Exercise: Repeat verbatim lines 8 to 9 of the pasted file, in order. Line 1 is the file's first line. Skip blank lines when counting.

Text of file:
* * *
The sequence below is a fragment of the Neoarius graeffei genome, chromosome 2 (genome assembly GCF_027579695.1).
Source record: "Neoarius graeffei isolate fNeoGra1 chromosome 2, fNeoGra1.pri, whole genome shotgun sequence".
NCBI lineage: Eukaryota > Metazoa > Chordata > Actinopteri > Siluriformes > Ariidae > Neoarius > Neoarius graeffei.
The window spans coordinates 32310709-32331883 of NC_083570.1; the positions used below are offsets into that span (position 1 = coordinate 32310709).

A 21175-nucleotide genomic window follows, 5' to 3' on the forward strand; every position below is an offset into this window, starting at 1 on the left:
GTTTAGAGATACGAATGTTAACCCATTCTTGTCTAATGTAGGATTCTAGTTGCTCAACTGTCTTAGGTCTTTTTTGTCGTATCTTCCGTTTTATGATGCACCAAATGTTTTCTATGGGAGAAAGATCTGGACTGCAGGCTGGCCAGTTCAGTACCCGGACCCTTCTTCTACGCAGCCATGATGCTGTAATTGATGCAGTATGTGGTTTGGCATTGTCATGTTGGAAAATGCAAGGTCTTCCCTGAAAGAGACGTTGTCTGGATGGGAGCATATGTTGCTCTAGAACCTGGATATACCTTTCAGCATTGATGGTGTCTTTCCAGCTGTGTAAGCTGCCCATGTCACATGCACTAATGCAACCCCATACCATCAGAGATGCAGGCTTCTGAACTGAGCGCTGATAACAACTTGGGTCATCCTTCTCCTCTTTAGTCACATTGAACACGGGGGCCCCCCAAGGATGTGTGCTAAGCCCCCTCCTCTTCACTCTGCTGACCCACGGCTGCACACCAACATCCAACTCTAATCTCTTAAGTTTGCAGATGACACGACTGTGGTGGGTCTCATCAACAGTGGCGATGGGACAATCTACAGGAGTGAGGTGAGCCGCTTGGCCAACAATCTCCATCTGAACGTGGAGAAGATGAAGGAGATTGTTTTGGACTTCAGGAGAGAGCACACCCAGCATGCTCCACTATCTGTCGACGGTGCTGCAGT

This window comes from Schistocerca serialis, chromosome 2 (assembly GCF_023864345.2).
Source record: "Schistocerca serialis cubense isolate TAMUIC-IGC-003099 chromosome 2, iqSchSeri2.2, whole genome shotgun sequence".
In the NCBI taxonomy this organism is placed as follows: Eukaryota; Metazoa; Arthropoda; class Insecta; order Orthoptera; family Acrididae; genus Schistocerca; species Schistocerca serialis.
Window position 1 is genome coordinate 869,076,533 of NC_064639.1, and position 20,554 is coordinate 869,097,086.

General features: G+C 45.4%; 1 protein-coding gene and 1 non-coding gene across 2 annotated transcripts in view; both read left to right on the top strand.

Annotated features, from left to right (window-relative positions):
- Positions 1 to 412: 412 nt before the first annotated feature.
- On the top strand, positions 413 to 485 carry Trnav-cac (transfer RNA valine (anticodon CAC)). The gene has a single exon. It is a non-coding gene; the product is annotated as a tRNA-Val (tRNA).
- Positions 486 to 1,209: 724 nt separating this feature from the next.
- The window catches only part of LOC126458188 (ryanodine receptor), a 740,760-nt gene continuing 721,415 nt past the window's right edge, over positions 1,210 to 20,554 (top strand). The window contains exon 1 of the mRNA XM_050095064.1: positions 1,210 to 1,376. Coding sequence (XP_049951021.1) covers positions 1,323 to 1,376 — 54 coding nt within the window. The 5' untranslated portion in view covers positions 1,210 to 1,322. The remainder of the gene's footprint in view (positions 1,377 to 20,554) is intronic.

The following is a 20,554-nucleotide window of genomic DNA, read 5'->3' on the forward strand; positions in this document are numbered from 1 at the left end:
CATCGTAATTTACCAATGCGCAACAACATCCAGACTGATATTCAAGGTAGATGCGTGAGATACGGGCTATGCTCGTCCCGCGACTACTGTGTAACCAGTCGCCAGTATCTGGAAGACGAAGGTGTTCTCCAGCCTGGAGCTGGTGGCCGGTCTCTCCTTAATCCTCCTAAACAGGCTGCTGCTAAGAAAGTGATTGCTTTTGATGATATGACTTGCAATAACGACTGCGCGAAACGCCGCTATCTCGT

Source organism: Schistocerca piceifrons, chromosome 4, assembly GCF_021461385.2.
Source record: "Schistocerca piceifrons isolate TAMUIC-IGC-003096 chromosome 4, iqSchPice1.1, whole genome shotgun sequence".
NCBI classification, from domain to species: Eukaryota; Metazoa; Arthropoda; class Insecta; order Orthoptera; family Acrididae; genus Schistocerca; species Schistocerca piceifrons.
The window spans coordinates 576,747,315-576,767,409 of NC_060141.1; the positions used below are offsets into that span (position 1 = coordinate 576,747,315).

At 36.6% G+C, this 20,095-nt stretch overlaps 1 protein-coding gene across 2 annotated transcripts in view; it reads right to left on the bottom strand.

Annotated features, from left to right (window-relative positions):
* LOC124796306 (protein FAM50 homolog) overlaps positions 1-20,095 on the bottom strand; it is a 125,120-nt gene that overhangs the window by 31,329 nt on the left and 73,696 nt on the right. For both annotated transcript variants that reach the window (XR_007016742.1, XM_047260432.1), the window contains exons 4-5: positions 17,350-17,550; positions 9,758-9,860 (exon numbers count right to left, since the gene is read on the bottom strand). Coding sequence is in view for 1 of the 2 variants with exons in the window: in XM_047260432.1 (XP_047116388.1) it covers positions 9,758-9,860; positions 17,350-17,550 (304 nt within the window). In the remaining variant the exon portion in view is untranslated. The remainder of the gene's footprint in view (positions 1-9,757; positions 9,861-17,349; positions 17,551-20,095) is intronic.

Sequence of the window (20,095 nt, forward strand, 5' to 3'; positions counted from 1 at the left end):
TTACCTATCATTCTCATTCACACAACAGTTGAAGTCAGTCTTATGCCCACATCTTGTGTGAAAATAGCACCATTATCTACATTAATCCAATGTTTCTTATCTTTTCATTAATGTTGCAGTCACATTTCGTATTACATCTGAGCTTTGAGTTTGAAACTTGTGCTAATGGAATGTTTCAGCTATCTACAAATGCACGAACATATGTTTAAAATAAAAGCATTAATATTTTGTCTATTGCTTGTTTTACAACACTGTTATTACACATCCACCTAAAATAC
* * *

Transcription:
Source record: "Schistocerca serialis cubense isolate TAMUIC-IGC-003099 chromosome 2, iqSchSeri2.2, whole genome shotgun sequence".
In the NCBI taxonomy this organism is placed as follows: Eukaryota; Metazoa; Arthropoda; class Insecta; order Orthoptera; family Acrididae; genus Schistocerca; species Schistocerca serialis.